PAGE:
But the 1970s detente era saw the second act of Kahn’s career, that of a futurist. At the very time the professional long-term forecasting industry was taking a pessimistic turn fueled by environmental catastrophism, this thinker of dark, unthinkable thoughts stood out as a sunny purveyor of techno-capitalist optimism. Rather than a few minutes before nuclear midnight, dawn was always just breaking in a world of abundance led by a recharged Reaganite America, a view he distilled in his 1983 book, “The Coming Boom.” (Liberals were dismissive and, it turns out, wrong. The period from 1983 through 2007 has been called The Long Boom because of its strong and steady economic growth. It was also the period that saw the rise of Silicon Valley as the nation’s and world’s tech core.)

Contributor Post Created with Sketch. Get Children Back in School – Now

 

The COVID school shutdown is a disaster for America’s schoolchildren, especially the young and the poor. America’s undereducated students have had a permanent hole blasted into their educational experience, creating a gap that will never be filled.

It didn’t have to be. It didn’t happen because of the virus or even our perverse reaction to it. The educational shutdown isn’t necessary for the health of our children. It is the result of the selfish intransigence of the teachers’ unions and Democrats ceaselessly searching for ways to make Trump look bad.

Contributor Post Created with Sketch. ACF PoMoCon #26: Flagg Taylor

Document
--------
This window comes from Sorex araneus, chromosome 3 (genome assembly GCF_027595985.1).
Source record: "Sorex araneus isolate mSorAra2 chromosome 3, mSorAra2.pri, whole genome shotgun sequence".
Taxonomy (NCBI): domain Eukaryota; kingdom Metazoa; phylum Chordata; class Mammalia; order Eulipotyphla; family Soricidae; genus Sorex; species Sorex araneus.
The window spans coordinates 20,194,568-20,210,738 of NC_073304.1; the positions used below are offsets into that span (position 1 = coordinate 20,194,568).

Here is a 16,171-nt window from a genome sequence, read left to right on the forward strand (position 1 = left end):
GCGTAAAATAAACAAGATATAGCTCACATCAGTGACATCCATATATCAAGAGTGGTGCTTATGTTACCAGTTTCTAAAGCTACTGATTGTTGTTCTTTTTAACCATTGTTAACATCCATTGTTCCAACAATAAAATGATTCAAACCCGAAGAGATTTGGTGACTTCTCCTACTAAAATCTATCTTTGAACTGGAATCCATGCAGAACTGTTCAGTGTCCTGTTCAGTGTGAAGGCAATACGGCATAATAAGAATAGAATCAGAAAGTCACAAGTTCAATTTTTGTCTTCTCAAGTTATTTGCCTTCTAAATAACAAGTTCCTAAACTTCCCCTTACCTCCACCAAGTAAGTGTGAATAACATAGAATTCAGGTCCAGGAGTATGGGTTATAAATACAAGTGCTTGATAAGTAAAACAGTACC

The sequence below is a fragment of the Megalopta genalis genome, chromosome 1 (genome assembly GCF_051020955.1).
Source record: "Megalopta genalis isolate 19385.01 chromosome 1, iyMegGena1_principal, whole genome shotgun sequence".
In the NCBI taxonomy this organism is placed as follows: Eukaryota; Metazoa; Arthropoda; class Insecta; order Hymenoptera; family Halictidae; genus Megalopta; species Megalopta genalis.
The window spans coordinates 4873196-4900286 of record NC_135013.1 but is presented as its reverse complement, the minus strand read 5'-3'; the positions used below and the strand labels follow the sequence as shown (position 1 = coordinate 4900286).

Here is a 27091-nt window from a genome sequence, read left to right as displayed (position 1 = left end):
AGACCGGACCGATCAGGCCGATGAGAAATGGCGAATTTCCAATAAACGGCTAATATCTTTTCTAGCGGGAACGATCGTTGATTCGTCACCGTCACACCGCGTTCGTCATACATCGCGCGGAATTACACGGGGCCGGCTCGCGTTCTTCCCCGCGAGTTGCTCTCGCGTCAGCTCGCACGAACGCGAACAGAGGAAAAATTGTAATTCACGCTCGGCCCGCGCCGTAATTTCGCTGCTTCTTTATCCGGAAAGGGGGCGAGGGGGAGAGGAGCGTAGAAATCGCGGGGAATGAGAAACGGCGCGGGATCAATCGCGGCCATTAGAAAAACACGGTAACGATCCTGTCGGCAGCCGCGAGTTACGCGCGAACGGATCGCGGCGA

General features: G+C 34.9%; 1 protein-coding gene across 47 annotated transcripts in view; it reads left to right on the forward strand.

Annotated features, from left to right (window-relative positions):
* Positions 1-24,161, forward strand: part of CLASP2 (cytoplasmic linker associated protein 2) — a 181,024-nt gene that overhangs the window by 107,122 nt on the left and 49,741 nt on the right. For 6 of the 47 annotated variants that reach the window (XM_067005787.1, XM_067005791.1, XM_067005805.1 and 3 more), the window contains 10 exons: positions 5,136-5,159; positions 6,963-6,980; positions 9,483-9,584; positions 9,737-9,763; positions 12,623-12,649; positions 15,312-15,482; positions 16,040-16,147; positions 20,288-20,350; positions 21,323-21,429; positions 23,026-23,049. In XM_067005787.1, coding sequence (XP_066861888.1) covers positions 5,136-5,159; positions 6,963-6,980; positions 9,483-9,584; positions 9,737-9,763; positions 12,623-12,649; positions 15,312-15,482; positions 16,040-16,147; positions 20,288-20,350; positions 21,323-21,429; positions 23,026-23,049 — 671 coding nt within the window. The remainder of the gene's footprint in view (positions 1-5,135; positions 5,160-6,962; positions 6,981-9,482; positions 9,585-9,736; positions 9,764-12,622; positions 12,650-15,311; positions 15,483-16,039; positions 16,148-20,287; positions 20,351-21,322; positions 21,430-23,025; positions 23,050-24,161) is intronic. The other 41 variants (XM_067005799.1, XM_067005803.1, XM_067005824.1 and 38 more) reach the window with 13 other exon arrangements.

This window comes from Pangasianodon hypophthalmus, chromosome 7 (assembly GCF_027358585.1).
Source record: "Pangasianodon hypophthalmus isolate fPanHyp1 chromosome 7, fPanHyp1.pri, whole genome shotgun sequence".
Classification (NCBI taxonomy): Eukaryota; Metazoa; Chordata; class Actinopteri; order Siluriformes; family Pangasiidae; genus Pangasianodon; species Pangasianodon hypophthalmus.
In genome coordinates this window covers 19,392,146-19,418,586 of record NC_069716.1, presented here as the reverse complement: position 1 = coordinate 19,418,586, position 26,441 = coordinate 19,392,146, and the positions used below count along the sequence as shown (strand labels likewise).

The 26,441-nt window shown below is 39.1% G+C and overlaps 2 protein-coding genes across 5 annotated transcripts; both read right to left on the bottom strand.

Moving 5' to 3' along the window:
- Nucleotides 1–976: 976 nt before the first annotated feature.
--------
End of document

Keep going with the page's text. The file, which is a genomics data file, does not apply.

This week, I talk to our own @FlaggTaylor about Peter Lawler, his Tocquevillian teaching and the comic way he delivered it, about Post Modern Conservative, our attempt to offer liberals arts thought to the broad American audience, and our friendship.

Contributor Post Created with Sketch. Recommended by Ricochet Members Created with Sketch. Heroes Fighting Cancel Culture

 

So many of you have inspired me with your posts of the people, companies, and organizations fighting back against cancel culture. In some ways, the number of people who speak out seems small; every time I see a new person, I keep wishing there were more; I’ve decided I want to have one place I can go and periodically review a list of them, to remind myself there are many more than I’ve realized.

Also, I’m sure there are some people whom we’ve missed, even people in our own personal universe, who’ve risked their lives, reputations, and jobs but speak out anyway. So, I’m going to list a few of those who have heartened me through their actions and courage. And I hope you’ll add to the list!